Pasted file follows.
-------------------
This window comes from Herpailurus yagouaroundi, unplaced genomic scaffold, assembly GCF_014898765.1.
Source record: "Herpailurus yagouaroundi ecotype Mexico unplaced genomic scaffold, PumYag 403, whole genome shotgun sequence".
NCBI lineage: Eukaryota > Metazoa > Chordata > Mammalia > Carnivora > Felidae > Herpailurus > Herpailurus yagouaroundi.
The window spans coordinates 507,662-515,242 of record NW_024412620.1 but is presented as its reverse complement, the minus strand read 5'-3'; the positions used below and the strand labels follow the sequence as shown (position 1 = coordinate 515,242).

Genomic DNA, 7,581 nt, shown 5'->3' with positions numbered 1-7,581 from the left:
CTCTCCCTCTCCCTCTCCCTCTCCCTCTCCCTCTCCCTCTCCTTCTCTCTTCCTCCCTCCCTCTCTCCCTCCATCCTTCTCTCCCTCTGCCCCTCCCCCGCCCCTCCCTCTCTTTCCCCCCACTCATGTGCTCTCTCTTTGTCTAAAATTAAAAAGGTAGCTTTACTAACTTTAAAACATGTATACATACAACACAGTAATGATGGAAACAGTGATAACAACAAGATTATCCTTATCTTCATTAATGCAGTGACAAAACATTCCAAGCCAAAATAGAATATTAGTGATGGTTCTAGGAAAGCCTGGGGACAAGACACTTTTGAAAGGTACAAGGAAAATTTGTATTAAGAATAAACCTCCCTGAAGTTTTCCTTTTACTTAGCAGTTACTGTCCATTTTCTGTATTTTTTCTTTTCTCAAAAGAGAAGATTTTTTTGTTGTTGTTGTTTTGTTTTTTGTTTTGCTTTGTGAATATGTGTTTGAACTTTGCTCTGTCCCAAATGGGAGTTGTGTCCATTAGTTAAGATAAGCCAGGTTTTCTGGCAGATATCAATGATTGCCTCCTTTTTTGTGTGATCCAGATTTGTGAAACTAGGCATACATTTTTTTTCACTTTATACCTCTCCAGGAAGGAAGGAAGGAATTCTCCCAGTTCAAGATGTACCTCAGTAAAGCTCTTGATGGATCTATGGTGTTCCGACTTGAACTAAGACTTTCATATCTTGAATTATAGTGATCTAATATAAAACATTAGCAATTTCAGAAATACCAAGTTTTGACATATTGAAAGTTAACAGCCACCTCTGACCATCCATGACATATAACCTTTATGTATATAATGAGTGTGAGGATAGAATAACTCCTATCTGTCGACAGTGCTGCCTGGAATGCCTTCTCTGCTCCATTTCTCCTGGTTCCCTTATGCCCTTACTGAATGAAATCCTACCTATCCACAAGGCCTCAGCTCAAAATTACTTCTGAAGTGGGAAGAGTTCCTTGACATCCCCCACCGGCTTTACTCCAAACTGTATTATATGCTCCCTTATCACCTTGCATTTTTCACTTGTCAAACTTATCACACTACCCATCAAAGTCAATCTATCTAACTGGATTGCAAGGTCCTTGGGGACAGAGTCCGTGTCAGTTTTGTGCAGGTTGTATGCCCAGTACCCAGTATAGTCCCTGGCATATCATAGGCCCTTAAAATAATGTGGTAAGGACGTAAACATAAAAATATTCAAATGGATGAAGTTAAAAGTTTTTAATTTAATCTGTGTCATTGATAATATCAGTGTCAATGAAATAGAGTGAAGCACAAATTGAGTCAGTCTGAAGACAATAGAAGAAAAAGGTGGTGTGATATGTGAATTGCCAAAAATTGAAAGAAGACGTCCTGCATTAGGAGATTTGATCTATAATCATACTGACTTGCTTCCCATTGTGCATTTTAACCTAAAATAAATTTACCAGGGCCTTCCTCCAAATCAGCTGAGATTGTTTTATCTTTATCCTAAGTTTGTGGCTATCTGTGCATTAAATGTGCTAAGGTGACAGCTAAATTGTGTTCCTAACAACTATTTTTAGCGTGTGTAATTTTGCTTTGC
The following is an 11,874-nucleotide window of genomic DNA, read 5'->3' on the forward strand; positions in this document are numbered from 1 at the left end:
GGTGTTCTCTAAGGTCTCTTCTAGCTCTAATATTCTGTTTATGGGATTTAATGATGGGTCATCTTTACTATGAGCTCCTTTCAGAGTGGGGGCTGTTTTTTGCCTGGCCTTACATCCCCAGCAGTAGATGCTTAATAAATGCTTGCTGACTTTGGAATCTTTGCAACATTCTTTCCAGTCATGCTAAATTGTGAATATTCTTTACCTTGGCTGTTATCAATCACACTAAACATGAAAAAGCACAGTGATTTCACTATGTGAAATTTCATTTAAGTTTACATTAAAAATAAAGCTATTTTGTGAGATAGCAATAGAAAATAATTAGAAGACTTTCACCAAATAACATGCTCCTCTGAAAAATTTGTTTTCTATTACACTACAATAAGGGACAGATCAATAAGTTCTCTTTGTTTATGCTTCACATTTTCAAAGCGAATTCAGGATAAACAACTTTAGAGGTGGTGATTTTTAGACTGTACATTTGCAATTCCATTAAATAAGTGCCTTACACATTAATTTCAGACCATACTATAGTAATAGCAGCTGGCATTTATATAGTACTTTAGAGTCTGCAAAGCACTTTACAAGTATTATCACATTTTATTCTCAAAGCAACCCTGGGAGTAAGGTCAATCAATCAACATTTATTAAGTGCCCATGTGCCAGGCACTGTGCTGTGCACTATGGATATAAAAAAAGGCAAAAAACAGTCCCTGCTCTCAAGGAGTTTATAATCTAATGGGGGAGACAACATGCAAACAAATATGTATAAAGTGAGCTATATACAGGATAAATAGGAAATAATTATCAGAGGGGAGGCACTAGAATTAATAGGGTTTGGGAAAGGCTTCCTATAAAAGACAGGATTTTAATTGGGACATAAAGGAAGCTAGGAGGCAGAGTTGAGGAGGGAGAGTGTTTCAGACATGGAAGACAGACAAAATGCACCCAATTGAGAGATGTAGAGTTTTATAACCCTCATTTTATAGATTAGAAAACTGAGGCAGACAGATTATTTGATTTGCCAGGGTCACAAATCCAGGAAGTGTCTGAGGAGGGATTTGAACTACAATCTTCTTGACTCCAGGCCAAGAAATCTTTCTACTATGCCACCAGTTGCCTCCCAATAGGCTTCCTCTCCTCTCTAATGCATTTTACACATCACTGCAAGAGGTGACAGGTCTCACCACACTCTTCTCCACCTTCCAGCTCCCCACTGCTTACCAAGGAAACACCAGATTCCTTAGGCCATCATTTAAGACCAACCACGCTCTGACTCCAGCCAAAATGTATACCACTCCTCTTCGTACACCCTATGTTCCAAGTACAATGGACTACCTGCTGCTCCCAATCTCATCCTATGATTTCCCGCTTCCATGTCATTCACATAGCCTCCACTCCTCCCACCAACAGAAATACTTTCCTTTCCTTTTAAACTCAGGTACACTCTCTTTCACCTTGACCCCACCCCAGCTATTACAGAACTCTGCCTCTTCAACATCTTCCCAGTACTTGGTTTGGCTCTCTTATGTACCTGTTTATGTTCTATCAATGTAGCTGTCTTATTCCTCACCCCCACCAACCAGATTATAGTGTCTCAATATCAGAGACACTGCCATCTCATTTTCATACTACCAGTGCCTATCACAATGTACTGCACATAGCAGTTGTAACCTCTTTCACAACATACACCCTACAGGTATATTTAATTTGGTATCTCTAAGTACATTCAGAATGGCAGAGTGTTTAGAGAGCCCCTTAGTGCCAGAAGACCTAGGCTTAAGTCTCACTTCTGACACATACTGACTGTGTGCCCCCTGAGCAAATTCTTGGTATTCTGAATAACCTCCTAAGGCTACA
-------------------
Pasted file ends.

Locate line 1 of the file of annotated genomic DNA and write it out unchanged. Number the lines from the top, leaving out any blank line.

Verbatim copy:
This window comes from Herpailurus yagouaroundi, unplaced genomic scaffold, assembly GCF_014898765.1.